Themes and Meanings (Masterplots II: Poetry, Revised Edition)
Cummings’s poetry is essentially a poetry of oppositions, and this poem dramatizes two of the most important of those oppositions: the individual against the collective, and the organic or natural against the artificial. Cummings deplored the trends in modern society toward the conquest of the natural environment by the human-made and synthetic and toward the destruction of the individual by the mass. The busy monster of “manunkind,” is pictured as a society frenetically engaged in subverting the natural (“poor stones and stars”) in the name of progress. This progress that supposedly advances the good of the collective, however, ignores the vitality of the individual and thus fails miserably. Such is the motivation behind the incipient metaphors of the body politic pictured as terminal patient: “your victim (death and life safely beyond)/ plays with the bigness of his littleness.” Society has moved “beyond” life and death because, in treating the mass, the individual has been dehumanized (an experience Cummings witnessed in both world wars).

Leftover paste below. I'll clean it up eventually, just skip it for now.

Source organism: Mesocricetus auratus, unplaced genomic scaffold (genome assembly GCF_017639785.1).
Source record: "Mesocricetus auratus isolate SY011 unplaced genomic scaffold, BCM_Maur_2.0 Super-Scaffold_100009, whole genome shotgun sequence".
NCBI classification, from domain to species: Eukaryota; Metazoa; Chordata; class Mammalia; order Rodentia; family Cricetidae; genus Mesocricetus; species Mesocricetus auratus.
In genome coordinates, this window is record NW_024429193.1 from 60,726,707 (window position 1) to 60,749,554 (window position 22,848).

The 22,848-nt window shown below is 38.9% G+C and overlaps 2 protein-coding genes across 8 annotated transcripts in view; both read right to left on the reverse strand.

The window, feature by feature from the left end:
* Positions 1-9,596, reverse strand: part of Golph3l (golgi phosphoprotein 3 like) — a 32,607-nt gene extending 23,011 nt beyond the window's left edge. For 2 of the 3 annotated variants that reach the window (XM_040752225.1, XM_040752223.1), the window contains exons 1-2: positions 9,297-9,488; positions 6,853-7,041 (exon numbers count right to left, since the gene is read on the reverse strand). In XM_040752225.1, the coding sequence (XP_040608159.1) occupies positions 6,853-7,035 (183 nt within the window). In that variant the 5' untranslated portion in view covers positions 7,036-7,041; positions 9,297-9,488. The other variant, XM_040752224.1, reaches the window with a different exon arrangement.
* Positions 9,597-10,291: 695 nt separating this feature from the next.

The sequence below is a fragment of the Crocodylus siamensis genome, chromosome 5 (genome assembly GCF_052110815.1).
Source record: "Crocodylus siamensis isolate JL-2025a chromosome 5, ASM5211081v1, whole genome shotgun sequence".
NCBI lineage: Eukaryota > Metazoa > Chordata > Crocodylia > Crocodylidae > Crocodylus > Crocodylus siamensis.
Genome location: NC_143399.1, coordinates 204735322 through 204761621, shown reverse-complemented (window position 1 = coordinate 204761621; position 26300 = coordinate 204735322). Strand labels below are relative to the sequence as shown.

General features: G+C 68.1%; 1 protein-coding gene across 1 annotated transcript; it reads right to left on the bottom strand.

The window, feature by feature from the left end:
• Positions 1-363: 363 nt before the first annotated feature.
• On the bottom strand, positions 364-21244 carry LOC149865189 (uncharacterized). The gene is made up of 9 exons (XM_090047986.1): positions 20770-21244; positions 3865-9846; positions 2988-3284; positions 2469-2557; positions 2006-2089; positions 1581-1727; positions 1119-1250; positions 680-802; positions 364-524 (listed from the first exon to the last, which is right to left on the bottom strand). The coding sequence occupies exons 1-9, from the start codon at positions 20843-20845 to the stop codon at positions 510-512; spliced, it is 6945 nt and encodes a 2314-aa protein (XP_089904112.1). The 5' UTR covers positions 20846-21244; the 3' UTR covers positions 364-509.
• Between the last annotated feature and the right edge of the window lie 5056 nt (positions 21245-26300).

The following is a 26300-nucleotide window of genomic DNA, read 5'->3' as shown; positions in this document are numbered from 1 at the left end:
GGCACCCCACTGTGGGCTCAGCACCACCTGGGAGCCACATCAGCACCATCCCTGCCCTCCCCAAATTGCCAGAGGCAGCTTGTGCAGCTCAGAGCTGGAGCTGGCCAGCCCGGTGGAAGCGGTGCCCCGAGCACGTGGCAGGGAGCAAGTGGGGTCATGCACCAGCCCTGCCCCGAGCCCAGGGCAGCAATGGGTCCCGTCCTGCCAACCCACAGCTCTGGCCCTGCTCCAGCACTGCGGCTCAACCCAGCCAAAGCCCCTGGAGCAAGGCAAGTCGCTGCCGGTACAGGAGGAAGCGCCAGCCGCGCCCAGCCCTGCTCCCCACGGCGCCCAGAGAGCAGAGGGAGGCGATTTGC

This metaphor continues in the glib talk of the experts—the doctors—that concludes the poem. The body politic, stripped of the individual and the organic, becomes “a hopeless case.” Faced with the reality of death, the technology-driven doctors seek, in imperialist fashion, to find new territories to conquer, and they set off for the universe “next door.” The final invitation—“let’s go”—works in two ways. First, it forms the ironic conclusion of the progress worshipers faced with the corpse of a society: They go off into the optimistic utopia of tomorrow that will prove to be (as “utopia” suggests) nowhere. The poet is also a doctor of sorts here, diagnosing the ills of society, and his invitation to move to another universe may be a serious call to reimagine the world through poetic sensibility. If people follow the poet’s advice and save their pity for the natural world and learn to cherish it, then their future might indeed promise a “hell of a good universe.” Such is the faith that Cummings extolls throughout his poetry.